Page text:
Community garden will bloom, but in new location

Seven Northfield families will get a chance to plant fruits and vegetables in a community garden this summer, but the test program won't be run in Way Park.

The Park and Recreation Advisory Board agreed Tuesday to move the gardening pilot program after several members of the Friends of Way Park voiced objections. Board member Dan Hudson, who was working on the gardens, won approval to use a piece of undeveloped city land at the corner of Forest Avenue and Hwy 19.

"I think it's a great solution," City Councilor Galen Malecha said after the decision. "There was major opposition to that being in Way Park."

Residents who spoke Tuesday evening focused on the board's decision to test the gardening program without talking to their organization, as well as their philosophical objection to allowing individual use of public land.

Park Board members said they thought that adding gardens to the park for a few months was in keeping with the uses outlined by the organization when the park was under discussion. They said the test wouldn't have interfered with long-range planning for the park, which doubled in size when the city hospital was relocated to a new site and the old building razed.


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Gardens - Not In My Back Yard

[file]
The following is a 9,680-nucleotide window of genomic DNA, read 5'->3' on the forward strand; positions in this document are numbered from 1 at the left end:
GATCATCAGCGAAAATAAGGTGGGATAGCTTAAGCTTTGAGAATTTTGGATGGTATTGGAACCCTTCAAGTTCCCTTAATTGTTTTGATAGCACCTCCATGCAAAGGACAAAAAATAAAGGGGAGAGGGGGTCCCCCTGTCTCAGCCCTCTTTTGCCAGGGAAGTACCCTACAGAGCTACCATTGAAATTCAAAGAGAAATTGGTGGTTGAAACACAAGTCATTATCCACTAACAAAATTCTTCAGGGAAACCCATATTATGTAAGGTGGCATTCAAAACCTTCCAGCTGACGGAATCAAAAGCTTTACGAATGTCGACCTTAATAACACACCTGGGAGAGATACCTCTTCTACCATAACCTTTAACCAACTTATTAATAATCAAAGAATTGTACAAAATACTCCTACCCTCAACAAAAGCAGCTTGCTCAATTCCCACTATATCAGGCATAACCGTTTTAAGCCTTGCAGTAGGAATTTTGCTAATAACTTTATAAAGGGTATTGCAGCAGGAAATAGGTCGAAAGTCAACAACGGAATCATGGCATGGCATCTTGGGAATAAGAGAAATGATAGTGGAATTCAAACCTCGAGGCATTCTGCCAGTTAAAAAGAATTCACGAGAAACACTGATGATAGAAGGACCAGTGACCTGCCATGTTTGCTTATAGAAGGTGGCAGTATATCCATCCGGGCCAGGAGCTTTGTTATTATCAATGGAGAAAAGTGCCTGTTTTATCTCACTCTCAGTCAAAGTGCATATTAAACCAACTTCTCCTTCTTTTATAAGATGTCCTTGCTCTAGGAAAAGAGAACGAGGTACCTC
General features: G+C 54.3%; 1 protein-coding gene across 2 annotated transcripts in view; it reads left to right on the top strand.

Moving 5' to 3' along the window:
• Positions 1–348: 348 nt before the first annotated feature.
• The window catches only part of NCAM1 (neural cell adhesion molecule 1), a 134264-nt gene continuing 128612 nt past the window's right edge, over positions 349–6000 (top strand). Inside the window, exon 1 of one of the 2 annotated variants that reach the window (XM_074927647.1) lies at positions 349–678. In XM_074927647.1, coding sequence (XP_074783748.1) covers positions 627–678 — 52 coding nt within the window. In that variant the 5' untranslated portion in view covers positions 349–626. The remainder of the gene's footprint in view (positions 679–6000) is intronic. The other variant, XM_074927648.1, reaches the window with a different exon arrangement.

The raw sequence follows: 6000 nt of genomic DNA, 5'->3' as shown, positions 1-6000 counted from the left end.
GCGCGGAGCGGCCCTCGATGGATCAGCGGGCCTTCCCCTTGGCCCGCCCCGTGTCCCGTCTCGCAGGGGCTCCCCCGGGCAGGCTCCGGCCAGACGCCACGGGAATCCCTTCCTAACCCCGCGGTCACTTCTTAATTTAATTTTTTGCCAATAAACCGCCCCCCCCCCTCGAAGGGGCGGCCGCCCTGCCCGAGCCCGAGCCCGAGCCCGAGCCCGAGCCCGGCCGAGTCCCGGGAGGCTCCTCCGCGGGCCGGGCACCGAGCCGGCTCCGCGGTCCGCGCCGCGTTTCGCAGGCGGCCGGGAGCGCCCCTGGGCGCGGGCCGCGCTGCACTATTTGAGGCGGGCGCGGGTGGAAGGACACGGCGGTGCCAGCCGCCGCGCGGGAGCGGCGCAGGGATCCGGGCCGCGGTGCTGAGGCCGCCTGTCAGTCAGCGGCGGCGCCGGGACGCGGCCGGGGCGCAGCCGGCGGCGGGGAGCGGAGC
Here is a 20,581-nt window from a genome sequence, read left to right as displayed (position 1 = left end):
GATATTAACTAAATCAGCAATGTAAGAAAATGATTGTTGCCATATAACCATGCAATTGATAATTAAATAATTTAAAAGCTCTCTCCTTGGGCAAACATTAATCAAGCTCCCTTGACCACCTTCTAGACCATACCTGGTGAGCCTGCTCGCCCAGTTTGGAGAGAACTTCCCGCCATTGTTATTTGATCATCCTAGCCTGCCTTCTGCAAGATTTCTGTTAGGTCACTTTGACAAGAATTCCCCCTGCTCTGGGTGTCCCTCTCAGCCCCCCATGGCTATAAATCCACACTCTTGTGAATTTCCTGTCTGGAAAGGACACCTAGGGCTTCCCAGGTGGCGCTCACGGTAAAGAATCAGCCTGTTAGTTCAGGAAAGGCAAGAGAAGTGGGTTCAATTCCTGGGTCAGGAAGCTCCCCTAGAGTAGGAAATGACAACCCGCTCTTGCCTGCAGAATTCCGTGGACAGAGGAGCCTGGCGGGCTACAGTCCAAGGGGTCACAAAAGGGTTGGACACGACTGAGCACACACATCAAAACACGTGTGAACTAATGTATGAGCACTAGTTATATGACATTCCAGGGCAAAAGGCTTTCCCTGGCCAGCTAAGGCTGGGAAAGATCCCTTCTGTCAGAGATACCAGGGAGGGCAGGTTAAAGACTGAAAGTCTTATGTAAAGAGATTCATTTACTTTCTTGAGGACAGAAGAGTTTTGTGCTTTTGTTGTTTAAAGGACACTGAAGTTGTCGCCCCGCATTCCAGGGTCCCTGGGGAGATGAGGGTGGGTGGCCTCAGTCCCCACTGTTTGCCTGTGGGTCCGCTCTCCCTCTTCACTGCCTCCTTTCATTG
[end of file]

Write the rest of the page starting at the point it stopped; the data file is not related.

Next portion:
This "collision of vision(TM)" between gardening enthusiasts and homeowners is a perfect example of the Not In My BackYard (NIMBY) reaction to what would otherwise be a pretty nifty idea -- gardens for families who may not otherwise have space for such a luxury. In Dundas, the Planning Commission (which I chair) is working to embed many such amenities within the design of new developments, focusing on trails (multi-use) but also including ideas like shared garden spaces with composting. My argument to developers is simple ... your customers are choosing Dundas over Apple Valley for a reason, after all, commuting time and cost are becoming more important as criteria and as nice as this area is, it is not as short a commute to the big cities as from places like Elko or Apple Valley. So, given that we (Dundas) want to keep our rural roots, and assuming people are choosing this area for other reasons (bucolic rural atmosphere), let's build these amenities into the neighborhoods before people start moving in. That way we can avoid natural resistence later. It is reasonably well documented that these niceties add value to the communities both in terms of their self-image and in real cash value of the housing. By careful planning and design, we are working to ensure that future developments reflect these ideas.